Skilled overseas workers are to be enticed to work in regional Australia on temporary visas with the promise that it will be easier for them to gain permanent residency if they so wish.
As part of a plan to cope with a severe shortage of skilled labour in some parts of the country, particularly the booming mining sector in Western Australia, immigration minister Chris Bowen has announced major changes to the visa programme.
The number of permanent migration visas will be increased to 185,000 in 2011/12, with about two thirds to fill critical skill shortages in regional areas. The government’s skill stream intake will go up to 125,850 places, with 16,000 earmarked for rural Australia.
Regional visas will be processed as a priority over others, Bowen confirmed. It will be the first time the Australian government has specifically allocated permanent visas to rural areas.
The government will also introduce special migration agreements for big resource projects. For overseas workers who stay in a regional area on a 457 visa for two years, and whose employer can guarantee another two years’ work, the permanent residency process will be sped up.
‘This is a custom designed, project wide migration arrangement uniquely suited to the resources sector, ensuring skills shortages do not create constraints on major projects and jeopardise Australian jobs,’ explained Bowen, who stressed that it would be only a temporary solution.
Family migration will also increase to 58,600 places, compared with 54,550 last year. The government argues that family migration is socially important and is a factor in retaining skilled migrants.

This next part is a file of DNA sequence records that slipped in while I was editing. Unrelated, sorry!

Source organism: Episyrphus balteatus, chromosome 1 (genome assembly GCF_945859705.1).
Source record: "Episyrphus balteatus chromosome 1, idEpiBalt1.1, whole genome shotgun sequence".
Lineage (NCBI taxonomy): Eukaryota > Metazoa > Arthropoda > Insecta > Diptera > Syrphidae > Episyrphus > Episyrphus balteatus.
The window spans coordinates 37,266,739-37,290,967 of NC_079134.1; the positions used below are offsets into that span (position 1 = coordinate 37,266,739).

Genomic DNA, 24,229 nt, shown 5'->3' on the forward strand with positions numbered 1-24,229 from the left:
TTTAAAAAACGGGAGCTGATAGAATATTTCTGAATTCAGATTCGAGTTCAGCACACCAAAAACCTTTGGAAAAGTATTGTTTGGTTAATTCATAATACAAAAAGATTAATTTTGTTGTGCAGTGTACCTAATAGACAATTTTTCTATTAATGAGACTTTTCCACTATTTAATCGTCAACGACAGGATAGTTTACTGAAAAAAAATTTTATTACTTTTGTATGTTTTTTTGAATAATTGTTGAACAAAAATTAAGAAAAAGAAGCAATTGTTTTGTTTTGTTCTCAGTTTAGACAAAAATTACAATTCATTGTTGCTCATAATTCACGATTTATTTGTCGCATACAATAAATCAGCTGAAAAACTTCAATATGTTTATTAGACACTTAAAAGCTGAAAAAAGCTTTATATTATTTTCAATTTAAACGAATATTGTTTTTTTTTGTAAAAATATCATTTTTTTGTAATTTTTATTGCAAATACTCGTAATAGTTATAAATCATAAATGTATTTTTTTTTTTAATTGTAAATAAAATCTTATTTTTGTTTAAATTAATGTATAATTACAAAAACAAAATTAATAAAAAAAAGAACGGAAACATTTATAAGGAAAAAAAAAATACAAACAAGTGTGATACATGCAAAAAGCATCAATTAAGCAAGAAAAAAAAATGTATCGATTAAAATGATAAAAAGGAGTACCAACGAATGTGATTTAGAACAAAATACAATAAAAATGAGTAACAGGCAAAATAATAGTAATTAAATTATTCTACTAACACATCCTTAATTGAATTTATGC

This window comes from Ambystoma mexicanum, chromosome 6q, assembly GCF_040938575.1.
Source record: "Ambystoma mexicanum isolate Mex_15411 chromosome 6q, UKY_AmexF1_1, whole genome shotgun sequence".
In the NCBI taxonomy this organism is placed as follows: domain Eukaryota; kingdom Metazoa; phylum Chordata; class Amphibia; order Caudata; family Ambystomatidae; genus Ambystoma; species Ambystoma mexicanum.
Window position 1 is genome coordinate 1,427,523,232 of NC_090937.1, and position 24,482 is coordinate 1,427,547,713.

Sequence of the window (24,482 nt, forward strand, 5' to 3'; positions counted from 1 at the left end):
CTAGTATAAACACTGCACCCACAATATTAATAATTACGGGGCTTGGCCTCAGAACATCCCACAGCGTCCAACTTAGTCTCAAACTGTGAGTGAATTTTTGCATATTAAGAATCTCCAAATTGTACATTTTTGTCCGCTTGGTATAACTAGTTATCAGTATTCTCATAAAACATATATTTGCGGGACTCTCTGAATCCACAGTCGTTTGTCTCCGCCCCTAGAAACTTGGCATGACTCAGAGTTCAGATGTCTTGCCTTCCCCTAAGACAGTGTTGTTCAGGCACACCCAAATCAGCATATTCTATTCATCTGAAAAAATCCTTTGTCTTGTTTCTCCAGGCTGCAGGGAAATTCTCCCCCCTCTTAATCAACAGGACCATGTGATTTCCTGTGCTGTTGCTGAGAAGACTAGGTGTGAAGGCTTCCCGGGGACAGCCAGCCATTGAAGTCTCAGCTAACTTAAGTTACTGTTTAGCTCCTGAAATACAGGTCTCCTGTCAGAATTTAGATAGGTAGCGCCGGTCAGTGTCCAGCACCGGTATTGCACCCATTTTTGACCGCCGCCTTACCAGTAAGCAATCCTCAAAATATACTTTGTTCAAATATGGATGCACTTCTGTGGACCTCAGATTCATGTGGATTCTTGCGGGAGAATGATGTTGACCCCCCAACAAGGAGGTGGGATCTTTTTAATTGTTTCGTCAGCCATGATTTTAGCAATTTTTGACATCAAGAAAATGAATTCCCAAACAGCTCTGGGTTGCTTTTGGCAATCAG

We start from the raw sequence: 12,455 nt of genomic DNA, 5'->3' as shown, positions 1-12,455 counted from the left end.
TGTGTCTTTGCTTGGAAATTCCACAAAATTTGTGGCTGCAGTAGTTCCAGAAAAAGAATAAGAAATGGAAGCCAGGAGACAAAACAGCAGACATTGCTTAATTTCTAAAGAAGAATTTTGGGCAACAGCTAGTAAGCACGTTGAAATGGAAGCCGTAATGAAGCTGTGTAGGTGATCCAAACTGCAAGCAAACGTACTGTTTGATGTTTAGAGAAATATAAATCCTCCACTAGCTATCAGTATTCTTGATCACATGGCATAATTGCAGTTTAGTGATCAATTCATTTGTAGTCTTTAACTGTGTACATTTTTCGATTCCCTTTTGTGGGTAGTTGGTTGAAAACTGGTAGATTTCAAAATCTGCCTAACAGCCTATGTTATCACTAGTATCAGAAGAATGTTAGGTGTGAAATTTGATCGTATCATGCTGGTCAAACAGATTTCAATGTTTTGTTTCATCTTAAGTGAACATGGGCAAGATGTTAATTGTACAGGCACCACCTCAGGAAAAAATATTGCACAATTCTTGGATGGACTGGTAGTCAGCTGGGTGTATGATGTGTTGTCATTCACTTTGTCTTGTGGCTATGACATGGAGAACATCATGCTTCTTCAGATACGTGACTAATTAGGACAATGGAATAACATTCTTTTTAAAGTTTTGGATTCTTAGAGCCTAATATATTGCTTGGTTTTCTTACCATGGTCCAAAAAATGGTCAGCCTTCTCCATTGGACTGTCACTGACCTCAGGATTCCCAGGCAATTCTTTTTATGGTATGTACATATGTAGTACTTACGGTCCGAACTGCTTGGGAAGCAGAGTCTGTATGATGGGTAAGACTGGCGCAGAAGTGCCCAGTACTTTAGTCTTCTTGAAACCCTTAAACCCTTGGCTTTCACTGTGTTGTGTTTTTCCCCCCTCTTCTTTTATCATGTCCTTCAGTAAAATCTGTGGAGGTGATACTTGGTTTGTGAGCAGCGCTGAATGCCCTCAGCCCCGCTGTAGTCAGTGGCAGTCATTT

Almost $4.8 billion will be spent marketing migration opportunities and visas to regional employers. Agreements to tackled labour shortages in a particular region will set out the type and number of workers needed.
Bowen stressed that the new 457s will not be at the expense of local workers. ‘Overseas labour will only be supplementary, with resources projects required to demonstrate effective and ongoing local recruitment,’ he said.
To qualify under the Regional Sponsored Migration Scheme overseas workers will need certified trade skills and/or in demand professional qualifications and be able to demonstrate competency in English.
As yet the nature of these jobs has to be defined and cost of labour may be a factor. The increase in the regional skilled migration programme will cost the government $5.9 million over the next four years.